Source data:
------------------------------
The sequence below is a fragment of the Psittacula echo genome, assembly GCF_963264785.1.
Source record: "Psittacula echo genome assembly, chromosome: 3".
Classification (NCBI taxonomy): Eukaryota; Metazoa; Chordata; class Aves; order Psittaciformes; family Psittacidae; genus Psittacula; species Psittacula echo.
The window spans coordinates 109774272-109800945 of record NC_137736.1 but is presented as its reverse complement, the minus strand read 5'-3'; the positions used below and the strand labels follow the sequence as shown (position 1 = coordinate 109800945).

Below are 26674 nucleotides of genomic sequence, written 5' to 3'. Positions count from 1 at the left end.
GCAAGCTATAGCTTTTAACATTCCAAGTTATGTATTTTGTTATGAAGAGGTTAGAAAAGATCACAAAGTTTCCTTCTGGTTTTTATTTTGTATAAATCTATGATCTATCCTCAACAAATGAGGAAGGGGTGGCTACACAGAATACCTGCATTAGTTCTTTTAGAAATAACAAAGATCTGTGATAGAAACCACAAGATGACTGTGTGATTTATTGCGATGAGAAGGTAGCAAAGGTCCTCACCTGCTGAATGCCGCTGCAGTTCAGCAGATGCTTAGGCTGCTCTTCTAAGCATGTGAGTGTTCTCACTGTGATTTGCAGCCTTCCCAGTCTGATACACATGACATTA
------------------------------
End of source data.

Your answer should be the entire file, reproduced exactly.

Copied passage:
The sequence below is a fragment of the Psittacula echo genome, assembly GCF_963264785.1.
Source record: "Psittacula echo genome assembly, chromosome: 3".
Classification (NCBI taxonomy): Eukaryota; Metazoa; Chordata; class Aves; order Psittaciformes; family Psittacidae; genus Psittacula; species Psittacula echo.
The window spans coordinates 109774272-109800945 of record NC_137736.1 but is presented as its reverse complement, the minus strand read 5'-3'; the positions used below and the strand labels follow the sequence as shown (position 1 = coordinate 109800945).

Below are 26674 nucleotides of genomic sequence, written 5' to 3'. Positions count from 1 at the left end.
GCAAGCTATAGCTTTTAACATTCCAAGTTATGTATTTTGTTATGAAGAGGTTAGAAAAGATCACAAAGTTTCCTTCTGGTTTTTATTTTGTATAAATCTATGATCTATCCTCAACAAATGAGGAAGGGGTGGCTACACAGAATACCTGCATTAGTTCTTTTAGAAATAACAAAGATCTGTGATAGAAACCACAAGATGACTGTGTGATTTATTGCGATGAGAAGGTAGCAAAGGTCCTCACCTGCTGAATGCCGCTGCAGTTCAGCAGATGCTTAGGCTGCTCTTCTAAGCATGTGAGTGTTCTCACTGTGATTTGCAGCCTTCCCAGTCTGATACACATGACATTA